For Module 5 in my EDTC 6102 course, I wanted to explore the tool WeVideo as a way to promote students communicating clearly and expressing themselves in creative forms (ISTE student standard 6). My experience with WeVideo is limited. I’ve seen Elementary students use WeVideo to create and edit digital videos and wanted to explore more of the tools purposes and possibilities. What also enticed me about WeVideo was that it was cloud-based and could be used on Chromebooks, meaning I could implement it into my own classroom. Thus, the research question I came up with and will be answering below is: How can students use WeVideo to showcase their understanding or learning in a creative format?
What is WeVideo
WeVideo is an online video editor that can be used by individuals, schools and even businesses. See the promotional video below for an overview of WeVideo.
On their website, WeVideo claims it supports students (of any levels) learning of 21st-century skills and more. On the front page of their website under the education tab this quote appears:
“WeVideo empowers every learner to discover their voice and make an impact in their world. Our platform promotes deeper learning while making it fun and easy for students to express their ideas with creativity and authenticity.” (https://www.wevideo.com/education)
WeVideo has a helpful blog on their website where student work examples, lesson plans, and ideas on how to incorporate WeVideo in schools are shared. There blog can be found at: https://www.wevideo.com/education-resources. Some potential benefits to student learning that was gleaned from the blog are below.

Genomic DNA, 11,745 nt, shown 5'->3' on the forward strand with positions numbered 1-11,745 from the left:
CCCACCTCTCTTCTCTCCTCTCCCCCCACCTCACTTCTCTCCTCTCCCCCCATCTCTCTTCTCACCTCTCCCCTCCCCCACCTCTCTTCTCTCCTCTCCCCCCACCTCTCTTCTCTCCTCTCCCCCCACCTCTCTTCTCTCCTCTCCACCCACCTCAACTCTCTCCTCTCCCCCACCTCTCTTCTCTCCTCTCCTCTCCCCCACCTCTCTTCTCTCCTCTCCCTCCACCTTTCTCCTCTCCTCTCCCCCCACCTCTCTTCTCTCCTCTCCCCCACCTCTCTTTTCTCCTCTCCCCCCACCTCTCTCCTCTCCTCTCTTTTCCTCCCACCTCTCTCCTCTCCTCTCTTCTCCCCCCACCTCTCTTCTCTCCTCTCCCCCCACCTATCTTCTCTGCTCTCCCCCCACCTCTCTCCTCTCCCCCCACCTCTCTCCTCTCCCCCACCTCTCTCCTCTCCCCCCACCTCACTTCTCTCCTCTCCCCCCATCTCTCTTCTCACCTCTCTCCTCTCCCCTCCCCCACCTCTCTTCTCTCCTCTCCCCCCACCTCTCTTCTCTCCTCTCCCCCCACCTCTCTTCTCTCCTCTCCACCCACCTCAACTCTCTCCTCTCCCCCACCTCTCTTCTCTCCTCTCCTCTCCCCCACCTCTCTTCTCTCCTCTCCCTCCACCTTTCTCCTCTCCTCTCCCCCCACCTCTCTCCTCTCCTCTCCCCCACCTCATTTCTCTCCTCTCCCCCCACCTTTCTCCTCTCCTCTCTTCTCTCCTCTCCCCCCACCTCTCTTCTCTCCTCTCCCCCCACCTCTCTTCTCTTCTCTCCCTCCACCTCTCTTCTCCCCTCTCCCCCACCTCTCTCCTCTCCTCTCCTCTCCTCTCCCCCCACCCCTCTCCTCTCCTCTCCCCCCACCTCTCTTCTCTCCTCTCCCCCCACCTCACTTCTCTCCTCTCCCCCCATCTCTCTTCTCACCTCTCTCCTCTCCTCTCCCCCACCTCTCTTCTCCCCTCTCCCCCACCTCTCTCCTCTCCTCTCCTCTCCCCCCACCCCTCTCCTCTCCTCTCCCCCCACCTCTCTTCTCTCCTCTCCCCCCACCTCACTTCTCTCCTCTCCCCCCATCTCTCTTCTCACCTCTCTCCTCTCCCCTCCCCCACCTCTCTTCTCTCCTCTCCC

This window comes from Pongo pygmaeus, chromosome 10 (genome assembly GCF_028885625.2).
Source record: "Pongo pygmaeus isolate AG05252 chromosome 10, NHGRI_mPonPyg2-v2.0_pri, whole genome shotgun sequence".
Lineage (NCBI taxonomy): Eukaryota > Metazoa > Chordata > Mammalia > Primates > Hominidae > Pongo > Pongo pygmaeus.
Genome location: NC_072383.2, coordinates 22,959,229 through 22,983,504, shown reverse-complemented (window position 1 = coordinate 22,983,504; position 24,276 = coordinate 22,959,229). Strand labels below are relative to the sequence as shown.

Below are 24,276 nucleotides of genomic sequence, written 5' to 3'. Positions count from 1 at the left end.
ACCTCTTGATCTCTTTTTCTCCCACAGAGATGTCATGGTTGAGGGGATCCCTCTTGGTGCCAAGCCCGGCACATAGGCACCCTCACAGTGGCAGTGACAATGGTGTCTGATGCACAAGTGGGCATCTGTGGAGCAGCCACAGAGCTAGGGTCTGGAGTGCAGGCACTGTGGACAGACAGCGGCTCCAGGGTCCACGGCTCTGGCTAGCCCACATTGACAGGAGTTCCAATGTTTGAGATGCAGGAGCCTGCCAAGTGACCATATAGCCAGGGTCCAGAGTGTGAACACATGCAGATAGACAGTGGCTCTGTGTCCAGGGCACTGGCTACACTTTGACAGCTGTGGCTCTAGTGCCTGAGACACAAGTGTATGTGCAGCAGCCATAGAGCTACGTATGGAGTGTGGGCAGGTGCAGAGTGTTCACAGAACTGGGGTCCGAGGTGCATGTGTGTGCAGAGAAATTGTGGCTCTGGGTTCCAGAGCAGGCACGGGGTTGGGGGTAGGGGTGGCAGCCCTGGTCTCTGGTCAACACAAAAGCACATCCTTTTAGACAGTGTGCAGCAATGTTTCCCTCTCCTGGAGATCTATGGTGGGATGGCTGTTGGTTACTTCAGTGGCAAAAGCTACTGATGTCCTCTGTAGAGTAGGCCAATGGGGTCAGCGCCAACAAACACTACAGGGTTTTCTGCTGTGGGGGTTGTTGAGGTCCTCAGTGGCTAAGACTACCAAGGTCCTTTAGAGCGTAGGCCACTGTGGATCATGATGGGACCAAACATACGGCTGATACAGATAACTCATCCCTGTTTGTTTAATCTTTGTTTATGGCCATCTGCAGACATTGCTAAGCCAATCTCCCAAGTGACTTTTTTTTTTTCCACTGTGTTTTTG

Potential benefits to student learning:
- Promotes student voice and self-esteem
- Promotes creativity
- Supports 21st-century skills
- Increasing student engagement and motivation
- Deepens students understanding
- Supports project-based learning
- Puts students in the driver’s seat
- Strengthens communication and collaboration skills
- Supports authentic and/ or meaningful projects
Research Behind Digital Videos
According to research, benefits to student learning from digital video creation are but not limited to: enhancing motivation, multimodal literacy, problem-solving skills, and content knowledge (Morgan, 2013). Other research concludes that DST (digital storytelling) facilitates students learning towards 21st-century skills, especially collaboration and helps foster persistence and enjoyment in learning (Nieme, Niu, Vivitsou, et. al., 2018), (Nieme, Multisilta, 2016).
One research article acknowledged limited research on the topic of digital videos and student learning. However, then adding that educators would be remiss by not implementing video production because “young people are not only surrounded by visual images but also naturally attracted to viewing and producing videos.” (Morgan, 2013, p.51). Over 400 hours of new videos are uploaded to YouTube in a one-minute period (Wojcicki, 2015). I think many educators can agree that video production and consumption are an integral part of our student’s lives.
Trying WeVideo Out In Your Classroom
There are endless ways to use WeVideo in the classroom. I found that going to the WeVideo blog or youtube channel was the most helpful in learning how to implement or simply to get inspired. Some ideas for how it could be used are below.
How WeVideo can be used in the classroom:
- Digital storytelling
- Student projects
- Flipped classrooms
- School news casts
- Mathematical thinking with screencasting
- Science projects
- Book talks, trailers, or reports
- Inquiry projects
Challenges and Potential Solutions to WeVideo